The northeast region of Brazil is considered one of the most socially, economically and environmentally vulnerable areas of Brazil due to the prolonged and recurrent periods of droughts that affect the population and the local economy. The latest reports from the Intergovernmental Panel on Climate Change (IPCC) indicates that the periods of droughts and heavy precipitations are likely to increase in the region over the coming years, a fact that researchers and those responsible for public policy are having to taking notice of.
Since the 1960’s, the Brazilian government has managed to reduce the effects and impacts of the droughts by investing in the region and constructing hundreds of earth dams - medium and large sized artificial reservoirs which are installed mainly in the municipalities of the region, in order to store torrential rain water. This has led to an increase in the water resources available but unfortunately the expected positive impact on the quality of life for the people in the region was less than predicted and less than required. The local economy continues to be extensively based on cattle farming with this being the major cause of deforestation. The majority of wealth keeps being distributed amongst large land owners, leaving crop farming based on highly inefficient production systems. A further environmental consequence of an economy based on cattle and inefficient agriculture is that the “Caatinga” (the type of vegetation and ecosystem that characterizes the semi-arid region of Brazil) is being reduced.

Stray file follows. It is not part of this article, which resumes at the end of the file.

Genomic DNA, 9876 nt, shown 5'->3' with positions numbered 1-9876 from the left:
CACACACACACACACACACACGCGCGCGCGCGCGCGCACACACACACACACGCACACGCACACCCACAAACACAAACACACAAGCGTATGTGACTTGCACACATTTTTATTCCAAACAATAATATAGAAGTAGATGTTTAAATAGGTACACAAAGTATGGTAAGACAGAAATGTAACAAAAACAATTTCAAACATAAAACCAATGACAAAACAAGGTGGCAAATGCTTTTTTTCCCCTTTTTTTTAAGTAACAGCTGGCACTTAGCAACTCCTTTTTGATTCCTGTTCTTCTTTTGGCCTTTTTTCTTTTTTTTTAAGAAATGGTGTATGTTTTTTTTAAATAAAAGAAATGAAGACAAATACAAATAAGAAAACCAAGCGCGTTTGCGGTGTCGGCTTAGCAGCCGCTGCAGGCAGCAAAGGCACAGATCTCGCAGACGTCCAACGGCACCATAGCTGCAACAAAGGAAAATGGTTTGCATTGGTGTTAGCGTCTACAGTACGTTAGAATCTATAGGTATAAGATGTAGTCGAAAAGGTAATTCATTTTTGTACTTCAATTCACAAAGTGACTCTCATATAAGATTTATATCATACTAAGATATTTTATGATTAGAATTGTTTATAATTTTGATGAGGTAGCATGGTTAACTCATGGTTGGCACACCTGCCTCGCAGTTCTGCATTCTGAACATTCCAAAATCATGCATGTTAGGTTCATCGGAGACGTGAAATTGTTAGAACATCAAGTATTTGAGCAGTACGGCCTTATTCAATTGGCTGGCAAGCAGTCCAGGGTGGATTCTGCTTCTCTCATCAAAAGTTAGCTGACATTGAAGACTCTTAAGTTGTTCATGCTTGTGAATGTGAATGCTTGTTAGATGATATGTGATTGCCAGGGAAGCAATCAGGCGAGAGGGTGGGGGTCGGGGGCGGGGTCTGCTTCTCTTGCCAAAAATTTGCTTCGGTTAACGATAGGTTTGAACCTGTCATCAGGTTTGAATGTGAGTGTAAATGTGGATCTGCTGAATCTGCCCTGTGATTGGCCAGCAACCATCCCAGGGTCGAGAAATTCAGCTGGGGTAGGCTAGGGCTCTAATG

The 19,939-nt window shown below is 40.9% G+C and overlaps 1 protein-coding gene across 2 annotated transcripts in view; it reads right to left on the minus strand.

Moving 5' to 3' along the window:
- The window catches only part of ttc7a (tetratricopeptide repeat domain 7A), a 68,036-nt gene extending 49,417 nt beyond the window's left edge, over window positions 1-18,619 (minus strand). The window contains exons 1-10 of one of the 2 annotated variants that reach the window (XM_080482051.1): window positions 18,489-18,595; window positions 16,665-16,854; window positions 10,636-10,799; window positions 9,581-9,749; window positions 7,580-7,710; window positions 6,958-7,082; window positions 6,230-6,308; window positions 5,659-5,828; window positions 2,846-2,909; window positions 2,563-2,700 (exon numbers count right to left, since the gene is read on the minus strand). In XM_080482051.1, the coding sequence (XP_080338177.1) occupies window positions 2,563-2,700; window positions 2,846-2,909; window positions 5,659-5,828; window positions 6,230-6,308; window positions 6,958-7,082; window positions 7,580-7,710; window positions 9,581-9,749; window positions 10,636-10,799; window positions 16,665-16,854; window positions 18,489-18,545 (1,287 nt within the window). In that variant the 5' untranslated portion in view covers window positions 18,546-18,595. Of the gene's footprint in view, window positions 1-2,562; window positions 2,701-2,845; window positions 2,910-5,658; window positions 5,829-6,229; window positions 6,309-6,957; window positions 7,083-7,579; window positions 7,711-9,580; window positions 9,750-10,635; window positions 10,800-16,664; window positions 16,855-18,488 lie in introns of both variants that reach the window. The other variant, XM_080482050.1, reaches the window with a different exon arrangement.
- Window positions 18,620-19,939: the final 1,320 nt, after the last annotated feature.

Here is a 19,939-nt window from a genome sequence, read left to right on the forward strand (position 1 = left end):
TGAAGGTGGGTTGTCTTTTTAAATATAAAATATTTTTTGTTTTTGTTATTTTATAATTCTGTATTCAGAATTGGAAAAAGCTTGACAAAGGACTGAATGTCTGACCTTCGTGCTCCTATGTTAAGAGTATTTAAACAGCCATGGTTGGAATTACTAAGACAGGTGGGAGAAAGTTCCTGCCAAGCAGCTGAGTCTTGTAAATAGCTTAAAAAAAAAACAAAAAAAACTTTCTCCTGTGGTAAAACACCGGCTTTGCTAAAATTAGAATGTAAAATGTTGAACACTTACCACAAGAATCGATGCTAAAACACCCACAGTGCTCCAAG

In 2004, as a result of seeing what was happening in the region, various non-profit, academic and private sector leaders initiated a program to mobilise technological, human, financial and public policy resources in order to devise new methods of living in the Brazilian semi-arid and adapting to the impacts of climate change by better use of the water infrastructure available (i.e. earth dams and wells). The vision of the project was to provide sustainable livelihoods for small-scale farmers by guaranteeing food security and a stable income for these farmers without destroying the local eco-system.
The Pintadas Solar Project (www.pintadas-solar.org), which was developed between 2006 and 2008 in the municipality of Pintadas, Bahia, was a pilot program that through its innovative approach in managing technical, scientific, social and public policy resources, has transformed into a social technology platform with a vision of being a way to help vulnerable communities generate a sustainable income and adapt to the effects of climate change. The project received Best Practice awards from Dubai/UN-Habitat in 2008 and Wisions in 2006. In 2008, the project was also awarded the SEED 2008 prize (www.seedinit.org), for its community-led approach to water-efficient crop irrigation in semi-arid regions and was chosen from more than 400 projects worldwide as one of the 5 most scalable initiatives.
The Adapta Sertão network was created from the experienced gained in the Pintadas pilot, and the idea has evolved. Today the network brings together municipalities, public, private and non-profit institutions with a vision to integrate technical, scientific and human resources by linking clean water and energy technologies to social entrepreneurship in order to help small-scale farmers to adapt to the effects of climate change. The proposed implementation methodology is based on four principles that constitute the fundamental concepts of social technology incorporating:
The vision of the Adapta Sertão network is to disseminate this approach of adapting to the effects of climate change in the semi-arid region by the development of small-scale agricultural solutions that offer food security, guarantee livelihoods, reduce poverty and sustain the Caatinga.
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